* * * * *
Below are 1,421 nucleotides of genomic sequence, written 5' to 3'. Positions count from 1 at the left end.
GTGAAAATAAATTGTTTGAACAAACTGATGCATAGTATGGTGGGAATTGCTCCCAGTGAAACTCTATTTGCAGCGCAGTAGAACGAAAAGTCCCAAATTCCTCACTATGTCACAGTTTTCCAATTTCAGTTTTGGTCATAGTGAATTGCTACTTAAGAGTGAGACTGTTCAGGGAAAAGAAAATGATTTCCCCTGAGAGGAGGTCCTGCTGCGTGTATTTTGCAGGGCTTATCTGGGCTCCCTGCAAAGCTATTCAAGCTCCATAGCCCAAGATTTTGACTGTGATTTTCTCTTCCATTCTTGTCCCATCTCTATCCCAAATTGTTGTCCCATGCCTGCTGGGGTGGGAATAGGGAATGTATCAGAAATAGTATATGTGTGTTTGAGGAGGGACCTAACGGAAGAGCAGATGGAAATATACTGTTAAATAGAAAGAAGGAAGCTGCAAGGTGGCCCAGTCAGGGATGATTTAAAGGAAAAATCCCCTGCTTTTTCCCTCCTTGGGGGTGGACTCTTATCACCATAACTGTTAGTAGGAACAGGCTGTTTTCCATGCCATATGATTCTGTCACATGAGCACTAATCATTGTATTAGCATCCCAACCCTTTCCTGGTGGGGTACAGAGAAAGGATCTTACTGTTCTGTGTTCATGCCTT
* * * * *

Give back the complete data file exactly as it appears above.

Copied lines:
Below are 1,421 nucleotides of genomic sequence, written 5' to 3'. Positions count from 1 at the left end.
GTGAAAATAAATTGTTTGAACAAACTGATGCATAGTATGGTGGGAATTGCTCCCAGTGAAACTCTATTTGCAGCGCAGTAGAACGAAAAGTCCCAAATTCCTCACTATGTCACAGTTTTCCAATTTCAGTTTTGGTCATAGTGAATTGCTACTTAAGAGTGAGACTGTTCAGGGAAAAGAAAATGATTTCCCCTGAGAGGAGGTCCTGCTGCGTGTATTTTGCAGGGCTTATCTGGGCTCCCTGCAAAGCTATTCAAGCTCCATAGCCCAAGATTTTGACTGTGATTTTCTCTTCCATTCTTGTCCCATCTCTATCCCAAATTGTTGTCCCATGCCTGCTGGGGTGGGAATAGGGAATGTATCAGAAATAGTATATGTGTGTTTGAGGAGGGACCTAACGGAAGAGCAGATGGAAATATACTGTTAAATAGAAAGAAGGAAGCTGCAAGGTGGCCCAGTCAGGGATGATTTAAAGGAAAAATCCCCTGCTTTTTCCCTCCTTGGGGGTGGACTCTTATCACCATAACTGTTAGTAGGAACAGGCTGTTTTCCATGCCATATGATTCTGTCACATGAGCACTAATCATTGTATTAGCATCCCAACCCTTTCCTGGTGGGGTACAGAGAAAGGATCTTACTGTTCTGTGTTCATGCCTT